The reason for this difference is simple, I believe. Pinterest is an inclusive community which just happens to be more popular with women than with men; men and their interests are not prohibited. Gentlemint, on the other hand, has taken what would have been a singular niche within the greater Pinterest ecosystem, and spun it out into its own thing. I do not think that the depth of Pinterest reflects something essentially feminine, or that the shallowness of Gentlemint reflects something essentially masculine; rather, the divergent natures of the platforms in question have encouraged a certain type and quality of content.

While thinking about Pinterest, Gentlemint, and these social-sharing platforms in general, I came to a surprising conclusion: while these sites are not creative according to the strictest definition of the word, they engender a secondary creativity — which is associated with or analogous to inspiration — while simultaneously giving the user permission to feel creative. We may not be creating works of art as we curate our collections of exhibits and relics, but we feel as though we are — and that feeling is not only positive in and of itself, but opens mental and emotional space which encourages actual creativity. There’s an old aphorism which states that 90% of any online community is composed of passive consumers, 9% of active consumers and contributors, and 1% of creators; I couldn’t find any statistics on Pinterest or Gentlemint, but it wouldn’t surprise me if those numbers were flatly inverted; that creativity isn’t confined to these sharing sites, but spills out across the internet in a myriad of ways; the “secondary creativity” of curation is far more likely to lead to the “primary creativity” of actual creation than the essentially non-creative consumption of status updates and Mafia Wars advertisements.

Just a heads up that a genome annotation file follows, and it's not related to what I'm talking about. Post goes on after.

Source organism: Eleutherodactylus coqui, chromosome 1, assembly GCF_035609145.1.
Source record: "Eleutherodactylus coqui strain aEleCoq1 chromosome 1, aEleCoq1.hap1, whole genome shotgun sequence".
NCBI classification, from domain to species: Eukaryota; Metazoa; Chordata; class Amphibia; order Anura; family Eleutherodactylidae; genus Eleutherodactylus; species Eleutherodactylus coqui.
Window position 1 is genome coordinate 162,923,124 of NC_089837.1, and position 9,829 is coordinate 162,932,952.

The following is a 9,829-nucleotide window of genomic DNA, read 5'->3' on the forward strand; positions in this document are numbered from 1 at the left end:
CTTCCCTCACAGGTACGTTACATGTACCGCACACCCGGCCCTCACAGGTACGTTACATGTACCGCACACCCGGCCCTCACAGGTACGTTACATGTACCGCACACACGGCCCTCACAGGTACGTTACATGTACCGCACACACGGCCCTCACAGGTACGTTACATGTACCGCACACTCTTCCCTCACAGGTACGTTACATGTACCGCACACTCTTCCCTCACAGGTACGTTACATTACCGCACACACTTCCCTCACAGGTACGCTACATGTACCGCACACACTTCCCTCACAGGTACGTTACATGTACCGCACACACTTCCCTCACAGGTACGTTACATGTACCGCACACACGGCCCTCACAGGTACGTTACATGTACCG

Creativity in any form, in any arena, is to be welcomed and encouraged. Pinterest and Gentlemint are permissive spaces, and while there is virtue to Pinterest’s anything-goes philosophy — and the possible serendipity which comes from being part of that larger community — the important thing is to find a space that feels right to you, and play in it.

* Not Safe For Work. Seriously, emphatically Not Safe For Work.


6 thoughts on “Men Are From Gentlemint, Women Are From Pinterest

  1. You had me at bacon and booze.

    All of Jenny’s boards are way cool. If fact, she’s the one who got me to go to Pinterest in the first place. I am having fun posting images for my WIP there, mostly for myself, but don’t use it much otherwise. As you said, who has the time?

    On the down side, I followed a link (from Twitter, actually) from someone who had posted a blog about why he’d cancelled his Pinterest account. And it had some very interesting and scary things to say about legal liability. (Because people are usually reposting images they have found elsewhere online.) Pinterest’s user contract expressly says that not only are they not legally responsible for content, but also that the user will be liable for any legal fees should they and/or Pinterest ever be sued over copyright enfringement. Thought provoking, to say the least…